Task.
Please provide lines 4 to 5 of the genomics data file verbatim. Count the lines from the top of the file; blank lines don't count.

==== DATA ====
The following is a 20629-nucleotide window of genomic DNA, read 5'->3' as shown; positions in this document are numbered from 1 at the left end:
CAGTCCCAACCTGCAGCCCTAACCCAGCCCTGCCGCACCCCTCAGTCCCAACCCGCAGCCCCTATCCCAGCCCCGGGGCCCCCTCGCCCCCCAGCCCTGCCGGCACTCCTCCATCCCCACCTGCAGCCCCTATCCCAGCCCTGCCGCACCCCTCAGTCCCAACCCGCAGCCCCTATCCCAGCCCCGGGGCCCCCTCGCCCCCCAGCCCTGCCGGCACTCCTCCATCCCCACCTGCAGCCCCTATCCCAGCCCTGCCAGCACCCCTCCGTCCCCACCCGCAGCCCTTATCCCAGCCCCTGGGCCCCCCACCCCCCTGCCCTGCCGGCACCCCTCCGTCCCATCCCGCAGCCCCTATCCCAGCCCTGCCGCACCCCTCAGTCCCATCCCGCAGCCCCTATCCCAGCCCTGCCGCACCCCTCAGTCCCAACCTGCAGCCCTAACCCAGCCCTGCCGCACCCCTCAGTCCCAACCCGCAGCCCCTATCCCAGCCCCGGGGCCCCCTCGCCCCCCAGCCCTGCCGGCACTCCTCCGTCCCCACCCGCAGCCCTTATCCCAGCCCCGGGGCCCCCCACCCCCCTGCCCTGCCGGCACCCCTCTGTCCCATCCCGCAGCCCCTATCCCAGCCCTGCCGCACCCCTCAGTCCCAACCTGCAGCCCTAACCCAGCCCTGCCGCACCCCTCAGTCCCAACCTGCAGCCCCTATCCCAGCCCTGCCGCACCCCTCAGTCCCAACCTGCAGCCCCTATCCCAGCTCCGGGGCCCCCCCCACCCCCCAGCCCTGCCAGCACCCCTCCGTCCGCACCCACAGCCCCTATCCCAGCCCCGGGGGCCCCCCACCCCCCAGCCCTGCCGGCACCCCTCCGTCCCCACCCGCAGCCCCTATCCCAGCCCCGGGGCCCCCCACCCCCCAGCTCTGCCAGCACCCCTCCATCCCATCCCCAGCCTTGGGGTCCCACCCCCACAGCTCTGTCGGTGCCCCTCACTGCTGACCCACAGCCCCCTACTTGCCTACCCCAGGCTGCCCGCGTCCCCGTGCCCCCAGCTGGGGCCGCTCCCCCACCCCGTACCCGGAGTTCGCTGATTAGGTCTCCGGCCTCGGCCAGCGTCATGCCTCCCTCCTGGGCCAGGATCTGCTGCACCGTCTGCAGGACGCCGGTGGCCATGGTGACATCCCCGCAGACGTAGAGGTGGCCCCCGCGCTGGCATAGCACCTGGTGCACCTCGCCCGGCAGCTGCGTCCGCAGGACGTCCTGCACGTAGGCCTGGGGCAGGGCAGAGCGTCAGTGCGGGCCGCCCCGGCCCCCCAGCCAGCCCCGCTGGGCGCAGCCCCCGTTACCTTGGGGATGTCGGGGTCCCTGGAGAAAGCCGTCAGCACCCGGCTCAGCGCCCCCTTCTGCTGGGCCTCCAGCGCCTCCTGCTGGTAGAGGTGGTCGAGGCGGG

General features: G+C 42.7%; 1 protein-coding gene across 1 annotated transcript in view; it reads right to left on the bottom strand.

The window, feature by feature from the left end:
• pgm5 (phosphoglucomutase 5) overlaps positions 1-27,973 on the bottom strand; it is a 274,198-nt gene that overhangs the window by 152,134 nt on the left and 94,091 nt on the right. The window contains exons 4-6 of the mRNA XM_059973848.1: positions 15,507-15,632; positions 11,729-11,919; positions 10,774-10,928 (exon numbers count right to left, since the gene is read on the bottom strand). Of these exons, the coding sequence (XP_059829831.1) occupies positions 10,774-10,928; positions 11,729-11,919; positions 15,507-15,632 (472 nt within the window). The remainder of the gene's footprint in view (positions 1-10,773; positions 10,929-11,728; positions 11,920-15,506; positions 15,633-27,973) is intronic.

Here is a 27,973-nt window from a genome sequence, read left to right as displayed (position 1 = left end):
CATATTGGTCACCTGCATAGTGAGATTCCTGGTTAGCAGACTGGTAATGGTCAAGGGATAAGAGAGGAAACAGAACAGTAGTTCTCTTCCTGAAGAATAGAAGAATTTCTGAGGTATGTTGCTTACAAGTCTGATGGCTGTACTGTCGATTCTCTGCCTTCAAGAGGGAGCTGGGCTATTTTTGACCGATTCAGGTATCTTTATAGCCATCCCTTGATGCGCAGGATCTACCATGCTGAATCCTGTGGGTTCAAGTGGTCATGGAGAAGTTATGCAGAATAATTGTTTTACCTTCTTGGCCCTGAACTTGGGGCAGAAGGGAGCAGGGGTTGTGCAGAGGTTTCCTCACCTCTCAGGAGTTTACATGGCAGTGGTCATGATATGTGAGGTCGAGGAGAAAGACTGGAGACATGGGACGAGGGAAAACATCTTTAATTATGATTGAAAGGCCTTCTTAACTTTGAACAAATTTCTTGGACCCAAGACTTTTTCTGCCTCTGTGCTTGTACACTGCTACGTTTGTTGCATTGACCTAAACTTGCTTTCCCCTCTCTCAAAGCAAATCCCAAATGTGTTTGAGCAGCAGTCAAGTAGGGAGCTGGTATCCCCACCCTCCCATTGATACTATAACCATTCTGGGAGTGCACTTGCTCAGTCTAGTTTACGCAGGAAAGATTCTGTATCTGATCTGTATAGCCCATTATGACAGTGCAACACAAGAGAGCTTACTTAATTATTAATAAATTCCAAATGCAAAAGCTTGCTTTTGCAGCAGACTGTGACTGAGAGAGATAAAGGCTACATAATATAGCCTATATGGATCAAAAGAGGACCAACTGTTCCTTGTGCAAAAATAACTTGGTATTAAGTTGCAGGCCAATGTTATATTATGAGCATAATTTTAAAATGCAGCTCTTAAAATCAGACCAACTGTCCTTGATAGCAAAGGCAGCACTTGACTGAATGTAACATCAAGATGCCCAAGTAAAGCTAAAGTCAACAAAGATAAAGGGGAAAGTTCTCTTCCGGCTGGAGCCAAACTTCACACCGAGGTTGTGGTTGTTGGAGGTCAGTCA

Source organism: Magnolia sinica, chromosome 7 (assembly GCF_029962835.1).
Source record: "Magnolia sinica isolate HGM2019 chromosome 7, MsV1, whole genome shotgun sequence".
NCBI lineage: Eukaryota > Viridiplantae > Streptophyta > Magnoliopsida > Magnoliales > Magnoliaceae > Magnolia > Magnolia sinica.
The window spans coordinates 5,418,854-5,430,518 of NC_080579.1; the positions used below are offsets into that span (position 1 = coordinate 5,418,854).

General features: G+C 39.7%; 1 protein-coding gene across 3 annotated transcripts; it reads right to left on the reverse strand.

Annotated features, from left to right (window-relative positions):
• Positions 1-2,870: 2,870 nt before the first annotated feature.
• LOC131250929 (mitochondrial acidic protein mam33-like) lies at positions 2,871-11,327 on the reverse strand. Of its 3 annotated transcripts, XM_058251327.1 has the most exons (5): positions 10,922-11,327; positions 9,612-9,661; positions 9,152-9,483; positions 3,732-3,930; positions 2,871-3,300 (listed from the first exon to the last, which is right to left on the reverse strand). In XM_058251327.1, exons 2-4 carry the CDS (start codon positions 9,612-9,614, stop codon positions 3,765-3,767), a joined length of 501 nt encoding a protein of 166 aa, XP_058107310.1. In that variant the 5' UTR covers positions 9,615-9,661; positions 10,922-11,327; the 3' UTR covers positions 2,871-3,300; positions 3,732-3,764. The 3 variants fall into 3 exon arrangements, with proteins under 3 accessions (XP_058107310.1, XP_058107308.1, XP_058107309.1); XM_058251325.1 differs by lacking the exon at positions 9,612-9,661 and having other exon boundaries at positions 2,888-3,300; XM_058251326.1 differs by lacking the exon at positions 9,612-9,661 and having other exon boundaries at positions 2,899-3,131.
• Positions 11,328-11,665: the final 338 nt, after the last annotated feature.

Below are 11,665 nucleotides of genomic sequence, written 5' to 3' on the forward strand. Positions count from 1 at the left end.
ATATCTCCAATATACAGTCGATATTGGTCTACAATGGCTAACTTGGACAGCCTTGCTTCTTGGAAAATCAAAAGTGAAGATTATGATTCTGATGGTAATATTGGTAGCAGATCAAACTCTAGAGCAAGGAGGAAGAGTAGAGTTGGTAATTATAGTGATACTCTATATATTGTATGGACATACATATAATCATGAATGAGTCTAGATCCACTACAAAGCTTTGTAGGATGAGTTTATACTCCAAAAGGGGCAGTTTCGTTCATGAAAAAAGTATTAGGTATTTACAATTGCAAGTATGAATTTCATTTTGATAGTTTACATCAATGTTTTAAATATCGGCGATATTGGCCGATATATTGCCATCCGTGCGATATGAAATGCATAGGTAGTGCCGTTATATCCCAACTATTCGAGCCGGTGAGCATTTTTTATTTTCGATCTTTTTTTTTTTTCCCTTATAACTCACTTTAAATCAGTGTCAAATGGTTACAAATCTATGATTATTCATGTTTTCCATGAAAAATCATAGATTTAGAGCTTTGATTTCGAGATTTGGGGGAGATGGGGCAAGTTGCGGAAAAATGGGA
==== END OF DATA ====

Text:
The window, feature by feature from the left end:
• pgm5 (phosphoglucomutase 5) overlaps positions 1-27,973 on the bottom strand; it is a 274,198-nt gene that overhangs the window by 152,134 nt on the left and 94,091 nt on the right. The window contains exons 4-6 of the mRNA XM_059973848.1: positions 15,507-15,632; positions 11,729-11,919; positions 10,774-10,928 (exon numbers count right to left, since the gene is read on the bottom strand). Of these exons, the coding sequence (XP_059829831.1) occupies positions 10,774-10,928; positions 11,729-11,919; positions 15,507-15,632 (472 nt within the window). The remainder of the gene's footprint in view (positions 1-10,773; positions 10,929-11,728; positions 11,920-15,506; positions 15,633-27,973) is intronic.